By Danny R. Johnson
WASHINGTON — The America Israel Public Affairs Committee (AIPAC) kicked off the start of its three-day conference on May 22, which featured President Barack Obama as the keynote speaker, and by the time it’s over on May 24, AIPAC will be able to boast that it attracted more than 10,000 pro-Israel activists from all 50 states to the Washington, DC Convention Center, the largest in its history.
The theme for this year’s conference was “U.S. and Israel: Better Together.” However, based on the often time rocky relationship the Obama administration has been having lately with the Israeli government over stalled peace talks and the Israeli government’s insistence on building additional settlements in the disputed occupied territory, relations between the two countries is stable but not better.
President Obama spoke passionately of his administration’s commitment to support Israel, but stopped short of entering the landmines of discussing openly the subject of illegal settlements and the status of East Jerusalem. His 15-minute address was received warmly and was greeted with three standing ovations at the mention of anything that supported Israel’s diplomatic, economic and military commitments from the U.S.
The president clarified and articulated even further his earlier statements made publicly and privately last week to visiting Israeli Prime Minister Benjamin Netanyahu, who will be the keynote speaker at the annual conference’s dinner on May 23, regarding his insistence that Palestinian Authority President Mahmoud Abbas’ Fatah faction, and Prime Minister Netanyahu’s peace negotiations must acknowledge the 1967 borders as a starting point. But he also emphasized that U.S. commitment to Israel’s security is ‘ironclad.’ That plan was not well-received by Israel’s government. Prime Minister Netanyahu publicly rebuked the 1967 border plan, calling those lines “indefensible,” and will give a spirited defense of the Israeli’s government’s position when he speaks to a joint session of Congress on May 24.
Before President Obama was half-way into his speech, critics were already taking aim at his alleged public swipe at Israel.
Republicans looking to unseat President Obama charged that he undermined the sensitive and delicate negotiations for Middle East peace with his outline for resumed talks between Israelis and Palestinians. Former Utah Gov. Jon Huntsman said President Obama, whom he served as U.S. ambassador to China until last month, undercut an opportunity for Israelis and Palestinians to build trust. Former House Speaker Newt Gingrich called it “the most dangerous speech ever made by an American president for the survival of Israel,” that he has ever heard.
Former Massachusetts Governor Mitt Romney said President Obama “threw Israel under the bus” and handed the Palestinians a victory even before negotiations between the parties could resume. While tempers were subdued inside the Washington Convention Center ballroom where the president spoke, no such thing was occurring outside in front of the convention center.
Anti-Israel Policy Protesters versus Pro-Israel Policy Protesters
Close to 300 protesters advocating an end to foreign aid to Israel, to advocating support for Israel were readily available to add more realism to the great divide in the U.S. over how much, if any, financial support Israel should receive from American taxpayers.
Rabbi Havi Goldberg, 62, of Greenwich, CT, who was demonstrating, as he tells it “ to let the American people know that all Jews do not think alike – we are different just like Anglos don’t agree on the same ticket.” Rabbi Goldberg stated that the public debate the president and the prime minister are having is “a good thing because it made clear that Obama can’t expect Netanyahu to simply agree with him and vice versa.”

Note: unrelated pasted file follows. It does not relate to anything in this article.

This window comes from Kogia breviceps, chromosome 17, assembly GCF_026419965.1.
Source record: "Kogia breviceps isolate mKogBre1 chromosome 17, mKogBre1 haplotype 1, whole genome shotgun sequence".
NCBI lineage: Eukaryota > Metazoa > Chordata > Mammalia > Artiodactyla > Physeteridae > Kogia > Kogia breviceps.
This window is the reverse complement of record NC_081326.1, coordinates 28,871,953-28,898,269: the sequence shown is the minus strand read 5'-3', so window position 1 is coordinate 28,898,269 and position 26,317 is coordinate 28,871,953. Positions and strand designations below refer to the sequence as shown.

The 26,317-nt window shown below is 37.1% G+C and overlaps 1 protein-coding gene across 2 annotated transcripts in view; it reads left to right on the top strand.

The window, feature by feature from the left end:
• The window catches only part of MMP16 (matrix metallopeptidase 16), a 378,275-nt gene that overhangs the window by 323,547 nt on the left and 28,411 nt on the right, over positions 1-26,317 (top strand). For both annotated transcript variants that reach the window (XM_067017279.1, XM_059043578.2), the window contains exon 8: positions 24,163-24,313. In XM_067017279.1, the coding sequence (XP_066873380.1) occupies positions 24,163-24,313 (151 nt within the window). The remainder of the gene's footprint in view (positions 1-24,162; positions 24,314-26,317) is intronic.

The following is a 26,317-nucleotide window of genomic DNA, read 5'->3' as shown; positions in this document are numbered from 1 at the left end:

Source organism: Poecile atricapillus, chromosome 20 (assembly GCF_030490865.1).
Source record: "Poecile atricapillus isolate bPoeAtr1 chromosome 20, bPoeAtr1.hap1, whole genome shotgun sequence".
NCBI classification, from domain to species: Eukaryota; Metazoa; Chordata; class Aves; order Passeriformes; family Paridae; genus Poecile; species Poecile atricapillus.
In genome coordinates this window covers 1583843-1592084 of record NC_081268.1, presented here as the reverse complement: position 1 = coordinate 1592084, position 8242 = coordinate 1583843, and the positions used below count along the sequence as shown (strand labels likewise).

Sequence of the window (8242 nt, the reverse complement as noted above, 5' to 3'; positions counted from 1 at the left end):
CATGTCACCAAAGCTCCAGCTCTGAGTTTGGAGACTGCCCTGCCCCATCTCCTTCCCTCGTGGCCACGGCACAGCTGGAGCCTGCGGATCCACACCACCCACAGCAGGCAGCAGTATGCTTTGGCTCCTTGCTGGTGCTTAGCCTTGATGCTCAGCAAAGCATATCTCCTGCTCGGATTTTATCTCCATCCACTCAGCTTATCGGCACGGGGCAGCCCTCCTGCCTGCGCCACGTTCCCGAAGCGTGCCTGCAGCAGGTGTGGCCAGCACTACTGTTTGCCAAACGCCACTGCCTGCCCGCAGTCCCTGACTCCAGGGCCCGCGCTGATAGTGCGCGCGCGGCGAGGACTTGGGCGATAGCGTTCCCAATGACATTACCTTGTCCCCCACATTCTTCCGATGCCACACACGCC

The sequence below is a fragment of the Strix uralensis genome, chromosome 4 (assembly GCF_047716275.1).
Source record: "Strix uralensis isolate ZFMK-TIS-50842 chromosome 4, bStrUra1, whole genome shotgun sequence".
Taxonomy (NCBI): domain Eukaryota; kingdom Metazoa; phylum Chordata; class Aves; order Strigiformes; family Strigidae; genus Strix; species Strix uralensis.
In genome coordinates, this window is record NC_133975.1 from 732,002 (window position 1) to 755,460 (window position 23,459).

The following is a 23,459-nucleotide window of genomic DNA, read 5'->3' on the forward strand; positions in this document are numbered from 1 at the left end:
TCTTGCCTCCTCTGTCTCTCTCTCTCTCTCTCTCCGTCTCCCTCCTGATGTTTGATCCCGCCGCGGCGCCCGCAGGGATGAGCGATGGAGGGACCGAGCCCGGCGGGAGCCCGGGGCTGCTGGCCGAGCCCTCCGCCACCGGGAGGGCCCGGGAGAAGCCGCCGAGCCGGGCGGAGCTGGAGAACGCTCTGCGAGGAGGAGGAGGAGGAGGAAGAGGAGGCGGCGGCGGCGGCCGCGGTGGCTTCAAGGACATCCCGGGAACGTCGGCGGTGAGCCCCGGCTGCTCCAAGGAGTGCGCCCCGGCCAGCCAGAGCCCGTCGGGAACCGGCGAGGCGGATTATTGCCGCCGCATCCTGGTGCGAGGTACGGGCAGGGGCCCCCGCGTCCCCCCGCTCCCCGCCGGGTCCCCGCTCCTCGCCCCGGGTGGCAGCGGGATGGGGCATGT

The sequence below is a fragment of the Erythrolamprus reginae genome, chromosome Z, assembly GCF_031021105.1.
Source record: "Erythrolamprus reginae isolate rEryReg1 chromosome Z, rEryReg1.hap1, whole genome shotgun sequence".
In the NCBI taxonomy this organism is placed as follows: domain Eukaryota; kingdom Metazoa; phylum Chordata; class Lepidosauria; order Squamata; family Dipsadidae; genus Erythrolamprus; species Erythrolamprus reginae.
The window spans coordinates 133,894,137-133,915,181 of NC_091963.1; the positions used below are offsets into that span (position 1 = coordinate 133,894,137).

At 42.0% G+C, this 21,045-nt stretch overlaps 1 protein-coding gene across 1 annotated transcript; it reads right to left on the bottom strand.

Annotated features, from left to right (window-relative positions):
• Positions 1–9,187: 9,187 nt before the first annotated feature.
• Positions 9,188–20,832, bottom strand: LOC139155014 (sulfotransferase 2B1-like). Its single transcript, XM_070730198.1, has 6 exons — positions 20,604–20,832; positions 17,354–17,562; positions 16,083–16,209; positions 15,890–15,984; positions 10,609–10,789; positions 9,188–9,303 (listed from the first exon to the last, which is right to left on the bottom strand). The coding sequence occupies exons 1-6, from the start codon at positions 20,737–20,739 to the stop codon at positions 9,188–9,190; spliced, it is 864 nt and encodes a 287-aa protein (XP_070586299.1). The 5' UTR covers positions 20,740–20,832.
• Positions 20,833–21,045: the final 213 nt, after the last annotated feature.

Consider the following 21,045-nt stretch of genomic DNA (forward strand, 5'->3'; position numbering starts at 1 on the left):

Minnie Robertson, 42, an Evangelical Christian from Charlotte, NC, was busy passing out flyers, which read: “If You Really Care About Israel Surviving, Vote Obama Out of Office in 2012!” Robertson says she is “sick and tired of Obama’s arrogance” when it comes to this country’s support for a “loyal and reliable ally as Israel.”
Speaking in her high-pitch voice and without any hesitations, Robertson passionately defended her position: “It is not God’s will for a Palestinian state to be created. All of the land Israel occupied in the 1967 War belongs to Israel…and they should not be forced to give up anything to supporters of terrorists,”
There were a group of Hasidic Jews from Brooklyn, New York, who were holding up a banner condemning the Jewish state for occupying and mistreating the Palestinian people. In addition, there were Jewish groups represented who defended Israel’s right to exist and defend itself by any means necessary.
“Let me see if I got this straight…you tell me…if someone is firing rockets into your cities and kill men, women, and children as Hamas has done over the years, wouldn’t Israel be foolish not to retaliate,” asked Rebecca Horovitz, 57, an Israeli nationalist who lives in a settlement in one of the occupied territories. “We will use whatever means at our disposal to defend the homeland…even our very lives,” she stated.
The Israeli government was relieved to hear President Obama state in his AIPAC address that his administration will block any attempts to recognize an independent Palestinian state at the United Nations General Assembly in September 2011. For the U.S. not to commit to such action would have left Israel with no bargaining positions with the Palestinian Authority.
AIPAC and its powerful allies in some of America’s most influential evangelical churches and organizations, right-wing think tanks, the Israeli diplomatic corps, and allies on Capitol Hill, will make sure President Obama keeps his promises and commitments, which Israel considers vital to its national interests and survival.
Danny R. Johnson is a freelance journalist based in Washington, DC